The period from 1780-1820 produced some beautiful neoclassical wallpapers, of which the arabesque designs are a prime example. These wallpapers were inspired by the excavations of the ruins of Pompeii and Herculaneum which began in 1758. This wallpaper, which has seen better days, is an excellent example. On an arabesque design all of the elements or motifs are aligned along a central axis. This design is a two column format, with the same elements printed on the left side as on the right, just staggered to improve the visual flow across the wall. As light and airy as these designs appear there is really a lot going on.
Each different scene is delicately suspended from the one above, and while the motifs are not always symmetric, they are always perfectly balanced. The columns start with the two birds, each grabbing a berry out of a fruit-filled compote. The compotes sit at opposite ends of a plinth, which rests atop a foliate sprig which sits in a trumpet-like vase which also contains four foliate scrolls. The vase leads into a bouquet of flowers set into a drapery-wrapped bowl. A ribbon affixed to the bottom center of the bowl supports a cameo of a horse and foal which is housed in a beaded frame atop which two butterflies sit. The cameo is enframed in a foliate wreath on which another two butterflies alight. The wreath connects to an altar of sorts around which two putti dance on a landscape plateau, the underside of which is ornamented with strung beads and a lambrequin. Directly beneath this hang two swags supported by the bouquet on either side. And finally, two ribbons drop down from the plateau to support an oil lamp or incense burner, which leads us back to the strawberry thieves. Each element is in perfect sync with all the others, and I think if you removed a single butterfly, or bird, or putto, it would throw off the symmetry of the whole design. As much as the arabesque designs seem to defy gravity, they just work!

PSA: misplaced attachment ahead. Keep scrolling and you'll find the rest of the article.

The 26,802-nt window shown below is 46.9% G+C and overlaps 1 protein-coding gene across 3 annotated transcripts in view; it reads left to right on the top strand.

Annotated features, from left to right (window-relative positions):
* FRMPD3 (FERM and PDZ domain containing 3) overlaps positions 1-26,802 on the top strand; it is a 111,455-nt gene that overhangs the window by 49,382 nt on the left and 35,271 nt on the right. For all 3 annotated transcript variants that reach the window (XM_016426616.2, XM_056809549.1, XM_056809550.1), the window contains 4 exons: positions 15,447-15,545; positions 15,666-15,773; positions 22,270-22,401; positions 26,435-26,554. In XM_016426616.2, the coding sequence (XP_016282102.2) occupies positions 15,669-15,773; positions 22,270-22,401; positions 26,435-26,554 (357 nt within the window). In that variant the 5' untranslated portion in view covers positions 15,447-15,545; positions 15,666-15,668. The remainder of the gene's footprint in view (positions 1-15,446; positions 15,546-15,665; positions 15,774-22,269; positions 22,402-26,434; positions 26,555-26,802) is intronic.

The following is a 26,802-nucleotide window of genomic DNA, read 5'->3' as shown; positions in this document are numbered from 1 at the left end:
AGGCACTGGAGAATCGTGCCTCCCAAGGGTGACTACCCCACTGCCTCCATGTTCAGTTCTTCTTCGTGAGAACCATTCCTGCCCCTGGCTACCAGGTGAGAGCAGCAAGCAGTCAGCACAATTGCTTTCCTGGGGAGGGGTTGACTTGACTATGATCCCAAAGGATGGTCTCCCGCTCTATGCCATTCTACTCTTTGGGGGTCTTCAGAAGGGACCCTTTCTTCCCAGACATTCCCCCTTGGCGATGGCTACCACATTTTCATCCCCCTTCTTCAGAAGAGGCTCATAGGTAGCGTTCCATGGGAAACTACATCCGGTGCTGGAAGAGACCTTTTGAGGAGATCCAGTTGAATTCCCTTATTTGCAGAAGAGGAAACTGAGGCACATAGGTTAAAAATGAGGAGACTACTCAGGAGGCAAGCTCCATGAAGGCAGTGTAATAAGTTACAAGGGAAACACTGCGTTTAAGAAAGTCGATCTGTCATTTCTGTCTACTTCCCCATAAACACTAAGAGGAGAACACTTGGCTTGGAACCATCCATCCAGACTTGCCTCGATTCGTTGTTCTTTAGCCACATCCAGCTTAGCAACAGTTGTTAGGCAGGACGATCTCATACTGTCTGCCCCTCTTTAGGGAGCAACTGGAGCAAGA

Greg Herringshaw is the Assistant Curator of the Wallcoverings Department